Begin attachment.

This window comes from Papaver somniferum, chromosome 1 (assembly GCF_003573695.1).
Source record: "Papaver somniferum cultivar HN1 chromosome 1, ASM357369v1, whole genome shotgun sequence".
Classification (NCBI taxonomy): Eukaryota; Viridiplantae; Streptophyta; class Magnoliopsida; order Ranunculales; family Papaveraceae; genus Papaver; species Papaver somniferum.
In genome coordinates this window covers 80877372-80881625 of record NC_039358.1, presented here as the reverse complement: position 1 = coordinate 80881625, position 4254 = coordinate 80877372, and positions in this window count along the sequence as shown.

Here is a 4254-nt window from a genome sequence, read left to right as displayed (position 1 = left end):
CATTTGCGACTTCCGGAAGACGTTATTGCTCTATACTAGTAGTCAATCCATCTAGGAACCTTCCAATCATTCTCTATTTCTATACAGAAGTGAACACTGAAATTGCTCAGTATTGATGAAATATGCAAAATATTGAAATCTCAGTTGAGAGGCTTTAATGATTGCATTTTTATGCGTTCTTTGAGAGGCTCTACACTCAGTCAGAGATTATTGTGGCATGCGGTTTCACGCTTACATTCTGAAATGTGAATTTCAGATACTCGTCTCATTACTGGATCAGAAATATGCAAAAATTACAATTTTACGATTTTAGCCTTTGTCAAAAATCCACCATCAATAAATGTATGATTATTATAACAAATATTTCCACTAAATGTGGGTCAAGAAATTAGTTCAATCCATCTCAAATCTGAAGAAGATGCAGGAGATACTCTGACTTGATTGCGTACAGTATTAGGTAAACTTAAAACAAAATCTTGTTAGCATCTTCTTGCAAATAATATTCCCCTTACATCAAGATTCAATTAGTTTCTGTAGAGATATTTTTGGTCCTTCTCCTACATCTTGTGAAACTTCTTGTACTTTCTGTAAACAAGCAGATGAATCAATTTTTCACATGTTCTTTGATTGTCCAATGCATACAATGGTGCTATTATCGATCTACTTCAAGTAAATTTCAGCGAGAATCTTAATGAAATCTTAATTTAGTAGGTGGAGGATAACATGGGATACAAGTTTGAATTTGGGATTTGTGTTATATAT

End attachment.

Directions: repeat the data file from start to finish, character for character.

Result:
This window comes from Papaver somniferum, chromosome 1 (assembly GCF_003573695.1).
Source record: "Papaver somniferum cultivar HN1 chromosome 1, ASM357369v1, whole genome shotgun sequence".
Classification (NCBI taxonomy): Eukaryota; Viridiplantae; Streptophyta; class Magnoliopsida; order Ranunculales; family Papaveraceae; genus Papaver; species Papaver somniferum.
In genome coordinates this window covers 80877372-80881625 of record NC_039358.1, presented here as the reverse complement: position 1 = coordinate 80881625, position 4254 = coordinate 80877372, and positions in this window count along the sequence as shown.

Here is a 4254-nt window from a genome sequence, read left to right as displayed (position 1 = left end):
CATTTGCGACTTCCGGAAGACGTTATTGCTCTATACTAGTAGTCAATCCATCTAGGAACCTTCCAATCATTCTCTATTTCTATACAGAAGTGAACACTGAAATTGCTCAGTATTGATGAAATATGCAAAATATTGAAATCTCAGTTGAGAGGCTTTAATGATTGCATTTTTATGCGTTCTTTGAGAGGCTCTACACTCAGTCAGAGATTATTGTGGCATGCGGTTTCACGCTTACATTCTGAAATGTGAATTTCAGATACTCGTCTCATTACTGGATCAGAAATATGCAAAAATTACAATTTTACGATTTTAGCCTTTGTCAAAAATCCACCATCAATAAATGTATGATTATTATAACAAATATTTCCACTAAATGTGGGTCAAGAAATTAGTTCAATCCATCTCAAATCTGAAGAAGATGCAGGAGATACTCTGACTTGATTGCGTACAGTATTAGGTAAACTTAAAACAAAATCTTGTTAGCATCTTCTTGCAAATAATATTCCCCTTACATCAAGATTCAATTAGTTTCTGTAGAGATATTTTTGGTCCTTCTCCTACATCTTGTGAAACTTCTTGTACTTTCTGTAAACAAGCAGATGAATCAATTTTTCACATGTTCTTTGATTGTCCAATGCATACAATGGTGCTATTATCGATCTACTTCAAGTAAATTTCAGCGAGAATCTTAATGAAATCTTAATTTAGTAGGTGGAGGATAACATGGGATACAAGTTTGAATTTGGGATTTGTGTTATATAT